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Dear Most Esteemed and Knowledgeable Kitties:

Something happened to my cat. A few weeks ago I had to pull his tail extremely hard because he had hold of my daughter’s pet bird. He had a sore of some type on the base of his tail. I noticed it just a few days ago when he could not climb the bed. I picked him up and he could not move his legs at all. The next couple of days went by, and he just pooed and peed all over himself, unable to move at all. We could not afford a vet, so we had to put him down. I’m really upset about this and would like to know why it happened. Did he become paralyzed because he was shot with a BB gun (maybe this  is what caused the sore on his tail) or because I pulled his tail?

~Tonya

Siouxsie: Before we even start, let me say that we know some of our readers will get very angry about the circumstances regarding this cat’s injury and death. We do not tolerate abusive or hurtful comments toward the people who write us, and any such responses toward the writer of this letter will be immediately deleted.

Thomas: Please take a deep breath before responding to this post, and have some compassion. Not everybody has the resources to do what may have been best in a situation like this, and not everybody knows everything about cats. That doesn’t mean they’re bad people or shouldn’t be graced with the presence of a cat in their lives. People who write to us are genuinely concerned and saddened, and it’s unhelpful–to say the least–to cause them more pain.

Dahlia: That being said, we’ll talk about what we think might have happened.

Siouxsie: It’s hard to say what might have caused the sore on your cat’s tail, Tonya, particularly since you’re not sure if it was there before or after the tail-pulling incident.

Thomas: It is possible for a cat to become paralyzed because of tail pulling. A common injury of this type happens when a cat’s tail gets run over by a car, which pulls apart the sacral and/or caudal vertebrae (here’s a diagram of a cat’s skeleton so you can see where those vertebrae are) and stretches the nerves that go to the bladder, rectum, and tail.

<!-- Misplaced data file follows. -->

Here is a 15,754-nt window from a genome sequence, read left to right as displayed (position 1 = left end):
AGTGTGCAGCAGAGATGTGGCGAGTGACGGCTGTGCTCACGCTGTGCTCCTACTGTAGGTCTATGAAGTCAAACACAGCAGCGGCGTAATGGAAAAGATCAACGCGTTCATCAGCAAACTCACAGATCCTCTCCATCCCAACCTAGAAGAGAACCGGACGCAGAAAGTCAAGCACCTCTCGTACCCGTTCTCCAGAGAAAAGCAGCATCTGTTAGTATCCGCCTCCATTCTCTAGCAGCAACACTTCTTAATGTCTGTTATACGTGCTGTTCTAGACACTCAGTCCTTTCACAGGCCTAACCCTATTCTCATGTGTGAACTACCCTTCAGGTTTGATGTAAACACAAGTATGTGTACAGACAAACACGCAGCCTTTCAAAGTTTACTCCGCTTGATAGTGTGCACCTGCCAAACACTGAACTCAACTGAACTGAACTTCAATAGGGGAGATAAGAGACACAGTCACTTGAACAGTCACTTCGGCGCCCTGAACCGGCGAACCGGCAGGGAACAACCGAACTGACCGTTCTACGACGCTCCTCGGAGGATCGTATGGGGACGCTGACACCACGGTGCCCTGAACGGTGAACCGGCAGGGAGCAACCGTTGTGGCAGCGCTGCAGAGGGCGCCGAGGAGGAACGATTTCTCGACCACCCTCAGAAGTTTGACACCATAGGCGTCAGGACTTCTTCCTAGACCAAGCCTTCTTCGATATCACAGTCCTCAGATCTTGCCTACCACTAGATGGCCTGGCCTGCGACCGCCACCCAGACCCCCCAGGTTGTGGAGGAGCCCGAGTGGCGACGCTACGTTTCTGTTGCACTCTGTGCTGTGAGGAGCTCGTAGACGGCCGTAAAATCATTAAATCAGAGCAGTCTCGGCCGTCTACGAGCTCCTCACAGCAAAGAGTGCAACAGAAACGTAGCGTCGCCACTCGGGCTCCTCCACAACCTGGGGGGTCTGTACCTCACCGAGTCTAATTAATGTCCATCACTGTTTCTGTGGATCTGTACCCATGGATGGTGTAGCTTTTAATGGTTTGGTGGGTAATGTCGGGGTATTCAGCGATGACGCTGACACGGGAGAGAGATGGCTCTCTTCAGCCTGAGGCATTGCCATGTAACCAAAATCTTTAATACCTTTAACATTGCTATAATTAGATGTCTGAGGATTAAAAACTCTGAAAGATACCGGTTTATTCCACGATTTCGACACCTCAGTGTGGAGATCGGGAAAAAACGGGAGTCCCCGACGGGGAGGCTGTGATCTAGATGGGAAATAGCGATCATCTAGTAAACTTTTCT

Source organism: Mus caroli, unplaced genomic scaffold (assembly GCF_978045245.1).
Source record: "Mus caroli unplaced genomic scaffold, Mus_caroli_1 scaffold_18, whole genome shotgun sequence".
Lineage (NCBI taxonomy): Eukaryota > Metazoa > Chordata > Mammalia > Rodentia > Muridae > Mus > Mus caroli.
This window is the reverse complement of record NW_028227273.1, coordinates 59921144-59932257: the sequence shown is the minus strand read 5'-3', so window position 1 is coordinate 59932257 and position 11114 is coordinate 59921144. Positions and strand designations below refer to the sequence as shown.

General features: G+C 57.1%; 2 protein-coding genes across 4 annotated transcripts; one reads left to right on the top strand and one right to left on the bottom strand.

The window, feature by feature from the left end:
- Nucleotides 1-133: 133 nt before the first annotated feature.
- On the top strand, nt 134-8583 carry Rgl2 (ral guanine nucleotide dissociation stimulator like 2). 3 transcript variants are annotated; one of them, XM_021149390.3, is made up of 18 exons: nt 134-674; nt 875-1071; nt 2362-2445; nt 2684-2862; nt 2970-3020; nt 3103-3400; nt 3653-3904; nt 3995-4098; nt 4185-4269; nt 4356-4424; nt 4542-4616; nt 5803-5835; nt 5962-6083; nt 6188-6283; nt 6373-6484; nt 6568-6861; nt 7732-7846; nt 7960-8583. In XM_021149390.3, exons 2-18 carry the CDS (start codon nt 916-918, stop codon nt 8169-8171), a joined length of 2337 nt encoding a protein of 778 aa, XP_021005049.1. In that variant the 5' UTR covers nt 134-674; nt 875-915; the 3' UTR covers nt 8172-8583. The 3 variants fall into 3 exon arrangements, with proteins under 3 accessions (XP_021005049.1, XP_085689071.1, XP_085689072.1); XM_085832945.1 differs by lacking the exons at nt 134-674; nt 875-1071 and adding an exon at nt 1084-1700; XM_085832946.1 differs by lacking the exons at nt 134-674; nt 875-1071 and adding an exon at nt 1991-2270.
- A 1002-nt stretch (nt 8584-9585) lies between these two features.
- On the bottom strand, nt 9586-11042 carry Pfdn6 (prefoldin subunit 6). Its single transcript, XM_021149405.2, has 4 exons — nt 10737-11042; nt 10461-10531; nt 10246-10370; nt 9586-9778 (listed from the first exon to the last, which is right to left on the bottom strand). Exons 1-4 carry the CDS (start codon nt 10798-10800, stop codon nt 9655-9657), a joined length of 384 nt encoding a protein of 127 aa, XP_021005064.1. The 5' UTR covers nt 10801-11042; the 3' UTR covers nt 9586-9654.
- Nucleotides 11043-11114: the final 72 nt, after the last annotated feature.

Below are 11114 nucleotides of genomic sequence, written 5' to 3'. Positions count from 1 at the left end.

Dahlia: Typically an injury like this causes paralysis of the tail. A paralyzed tail hangs down loosely, like a rope. Also, because the bladder and rectum nerves are paralyzed, the cat becomes incontinent and urinates and defecates on itself. But generally speaking, pulling of the tail won’t result in paralysis of the rear legs.

Siouxsie: Injuries higher up the spinal cord, or fractures of the hip that damage other nerves, however, can cause rear-leg paralysis–or the appearance of rear-leg paralysis. If your cat went outside, it’s possible that he could have been hit by a car and injured in the lower back or hips. In his shock, he may have been able to get himself back home, but once he got to a safe place the injuries may have gotten the best of him. The sore on the base of his tail may have been a “road rash” from a car accident.

Thomas: A blood clot in the junction of the arteries that go to the legs can also cause paralysis.  Usually with an arterial blood clot, the rear legs are stiff and cold. The blood clot also causes a lot of pain, and a cat with a blood clot blocking the arteries to the legs will be very agitated because of that pain. Cats that get blood clots in their arteries typically have a disease called hypertrophic cardiomyopathy.

Dahlia: So in the end, Tonya, it is possible that pulling your cat’s tail resulted in his paralysis. But frankly, you’d have to pull pretty darn hard to cause an injury like that!

Siouxsie: Unless the symptoms of paralysis or weakness started right after you pulled his tail, it’s quite possible that you didn’t hurt him when you did that. If he went outside between the time you pulled his tail and the time he was paralyzed, he could have gotten hit by a car or attacked by a dog.

Thomas: And if his back legs were cold and stiff, he may have had a blood clot in his arteries.

Dahlia: We do strongly recommend against pulling the tail, by the way, because of the potential for serious injuries. Not only that, but it’s quite humiliating for us cats to be yanked by the “auxiliary carrying handle,” as Mama sometimes calls it.

Siouxsie: We hope you don’t keep beating yourself up over this, though. As we said to our other readers, not everybody knows everything about cats, and not everybody has the money or resources–or the credit necessary for emergency vet care.

Thomas: Not only that, but it’s possible that your tail-pulling didn’t have anything to do with your cat’s paralysis.

Dahlia: We’re sure that this whole episode was very traumatic for you and your daughter as well as for your cat. It’s especially hard to put down a beloved animal when you can’t afford to take him to the vet. We have great sympathy for all of you, and we know that the next time you invite a cat into your family, there won’t be any tail-pulling allowed.

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